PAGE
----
k) Networking all branches in the District Collector’s office with district and sub-district offices would help ensure information sharing and facilitate convergence of services and delivery mechanism.

Challenges in Implementation

As government organizations function at varying degrees of IT-preparedness, there is first of all a need for building an environment within government organizations at various levels which is conducive to e-Governance. This would require computerization of the lowest possible unit, as well as building capacity at the individual level which recognizes the need for reforms in processes using modern technology.

The basic challenges in implementation are:

i) The will to change: Decades of following a particular mode of governance procedure tends to develop inertia and resistance to change. Further, old skills and habits will require to be replaced with new skills and new processes if e-Governance is to sustain. There has to be a strong will from within the government itself to crossover from the present system to e-Governance.

ii) Political support at the highest level: The vast scope of e-Governance combined with the enormous task of process re-engineering which will be necessary at various levels and the infrastructural and financial requirement necessarily call for commitment to the vision of e-Governance at the highest political level. A bottom-up approach will not suffice.

iii) Incentives: Weaning government entities from the mechanical application of technology to adoption of e-Governance tools will require incentivising e-Governance among different entities and individuals. These incentives need to be reflected in the budgetary allocations.

iv) Awareness: Apart from building capabilities within the government, there is need for generating widespread awareness among the public at large. The success of e-Governance lies in increasing the number of electronic interactions between citizens and the government and not merely in building the infrastructure of e-Governance. In addition to governmental measures, a proactive approach from civil society groups would also generate greater demand and acceptance for e-Governance initiatives. Further, this would also require the adoption of ‘quality’ as a mission of governance, as was done in Japan.

v) Overcoming resistance to change: e-Governance has to be a collective effort. However, in every organization, there are people who would not be convinced about its benefits or who would perceive it as a challenge to certain entrenched interests. Such resistance would need to be overcome by demonstrating the potential benefits of e-Governance; how it strengthens the organization internally, creates goodwill externally and above all, enhances citizens’ satisfaction.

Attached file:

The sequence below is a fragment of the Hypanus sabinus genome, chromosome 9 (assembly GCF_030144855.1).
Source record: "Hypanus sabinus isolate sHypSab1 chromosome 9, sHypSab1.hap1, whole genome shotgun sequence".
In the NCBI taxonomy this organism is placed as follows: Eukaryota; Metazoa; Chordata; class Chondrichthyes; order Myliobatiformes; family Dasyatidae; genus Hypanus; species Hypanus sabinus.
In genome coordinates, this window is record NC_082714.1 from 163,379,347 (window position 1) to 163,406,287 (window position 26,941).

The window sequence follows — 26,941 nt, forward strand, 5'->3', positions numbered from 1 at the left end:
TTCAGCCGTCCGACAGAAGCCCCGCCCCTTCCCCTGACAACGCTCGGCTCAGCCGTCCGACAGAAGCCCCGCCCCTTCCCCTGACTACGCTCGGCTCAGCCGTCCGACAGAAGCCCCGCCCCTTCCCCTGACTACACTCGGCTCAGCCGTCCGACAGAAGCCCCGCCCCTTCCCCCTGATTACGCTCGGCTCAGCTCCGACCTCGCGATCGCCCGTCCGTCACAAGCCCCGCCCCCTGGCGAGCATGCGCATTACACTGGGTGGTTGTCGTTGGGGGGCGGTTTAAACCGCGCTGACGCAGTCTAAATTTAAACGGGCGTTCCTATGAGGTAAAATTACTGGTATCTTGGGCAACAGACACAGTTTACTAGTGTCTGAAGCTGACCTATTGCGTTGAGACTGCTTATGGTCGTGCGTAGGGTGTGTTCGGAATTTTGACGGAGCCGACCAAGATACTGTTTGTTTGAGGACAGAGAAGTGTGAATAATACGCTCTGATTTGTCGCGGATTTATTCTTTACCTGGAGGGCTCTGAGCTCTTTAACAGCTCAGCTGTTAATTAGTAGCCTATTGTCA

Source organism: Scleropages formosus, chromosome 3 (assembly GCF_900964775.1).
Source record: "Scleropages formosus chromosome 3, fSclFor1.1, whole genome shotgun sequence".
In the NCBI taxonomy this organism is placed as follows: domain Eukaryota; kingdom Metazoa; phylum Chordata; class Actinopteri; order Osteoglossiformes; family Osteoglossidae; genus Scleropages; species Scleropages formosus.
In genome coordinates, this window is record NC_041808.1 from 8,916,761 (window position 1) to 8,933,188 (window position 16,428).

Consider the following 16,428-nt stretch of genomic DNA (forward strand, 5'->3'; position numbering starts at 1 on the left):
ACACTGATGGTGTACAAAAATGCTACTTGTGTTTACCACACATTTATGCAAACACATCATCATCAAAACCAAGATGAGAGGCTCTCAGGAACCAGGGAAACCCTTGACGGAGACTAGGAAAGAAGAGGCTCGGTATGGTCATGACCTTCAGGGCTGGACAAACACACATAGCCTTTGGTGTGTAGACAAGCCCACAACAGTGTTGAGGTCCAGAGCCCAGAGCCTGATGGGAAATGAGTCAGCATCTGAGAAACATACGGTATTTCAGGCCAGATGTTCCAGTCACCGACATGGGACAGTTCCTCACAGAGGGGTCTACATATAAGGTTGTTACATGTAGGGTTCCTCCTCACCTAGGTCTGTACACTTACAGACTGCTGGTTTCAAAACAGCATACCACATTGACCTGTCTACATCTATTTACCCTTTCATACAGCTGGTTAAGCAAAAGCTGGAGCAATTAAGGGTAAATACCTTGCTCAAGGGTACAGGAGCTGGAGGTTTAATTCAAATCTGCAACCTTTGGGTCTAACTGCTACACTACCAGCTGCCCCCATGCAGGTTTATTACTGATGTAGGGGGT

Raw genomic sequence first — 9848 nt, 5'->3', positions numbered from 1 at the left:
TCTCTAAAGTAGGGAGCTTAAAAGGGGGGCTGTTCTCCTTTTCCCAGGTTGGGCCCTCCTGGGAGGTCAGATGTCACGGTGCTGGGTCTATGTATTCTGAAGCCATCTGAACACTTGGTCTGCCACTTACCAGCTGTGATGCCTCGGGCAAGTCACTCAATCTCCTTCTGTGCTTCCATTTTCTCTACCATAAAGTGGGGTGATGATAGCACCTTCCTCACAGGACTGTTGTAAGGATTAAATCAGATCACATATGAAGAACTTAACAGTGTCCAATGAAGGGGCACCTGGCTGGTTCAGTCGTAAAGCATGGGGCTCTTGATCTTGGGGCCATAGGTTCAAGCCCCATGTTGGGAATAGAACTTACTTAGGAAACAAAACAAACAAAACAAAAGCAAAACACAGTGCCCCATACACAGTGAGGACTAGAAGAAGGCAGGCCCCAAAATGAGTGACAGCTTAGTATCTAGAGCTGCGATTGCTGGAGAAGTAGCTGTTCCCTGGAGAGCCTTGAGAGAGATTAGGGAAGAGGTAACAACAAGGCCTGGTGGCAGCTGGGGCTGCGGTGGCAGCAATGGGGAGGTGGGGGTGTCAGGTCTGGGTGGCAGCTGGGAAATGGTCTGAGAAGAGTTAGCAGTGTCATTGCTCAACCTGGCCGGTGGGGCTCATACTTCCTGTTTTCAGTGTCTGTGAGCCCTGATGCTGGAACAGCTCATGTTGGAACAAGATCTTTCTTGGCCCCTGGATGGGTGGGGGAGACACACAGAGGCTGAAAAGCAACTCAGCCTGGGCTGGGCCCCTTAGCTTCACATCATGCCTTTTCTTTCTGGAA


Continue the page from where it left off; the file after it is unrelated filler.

vi) Training and capacity building: Training would have to be imparted to government officials starting right from the cutting edge level so that any apprehensions of intrusive technology is removed and e-Governance is accepted as an achievable and desirable target.

Second ARC Recommendations for Successful Implementation of Projects"

A) Building a Congenial Environment

Building a congenial environment is a sine qua non for successful implementation of e-Governance initiatives.

This should be achieved by:

• Creating and displaying a will to change within the government
• Providing political support at the highest level
• Incentivizing e-Governance and overcoming the resistance to change within government
• Creating awareness in the public with a view to generating a demand for change.

B) Identification of e-Governance Projects and Prioritisation

Within the overall framework of governance reform, e-Governance initiatives are undertaken to serve some basic needs:

• To provide information and services to the citizen which are qualitatively superior to those currently available and are provided in a less cumbersome manner.

• To re-engineer governmental processes to achieve the above and also to make the system more efficient, transparent, accountable and cost-effective.

• To strengthen the decision-making process through connectivity and transmission and analysis of large amounts of data.
Measures to be taken:

• Government organizations/departments at Union and State Government levels need to identify e-Governance initiatives which could be undertaken within their functional domain, keeping the needs of the citizens in mind. Such initiatives may be categorized as follows:
i) Initiatives which would provide timely and useful information to the citizens.

ii) Initiatives which would not require the creation of a database for providing useful services to the citizens. This may include initiatives where database may be created prospectively without waiting for the updation of historical data.

iii) Initiatives which allow for making elementary online transactions including payment for services.

iv) Initiatives which require verification of information/data submitted online.

v) Initiatives which require creation and integration of complex databases.

• Instead of implementing all such initiatives at one go, these should be implemented after prioritizing them on the basis of ease of implementation, which would generally follow the categories mentioned above in that order. However, suitable modifications in their prioritization may be made by organizations/departments on the basis of the needs of and likely impact on citizens.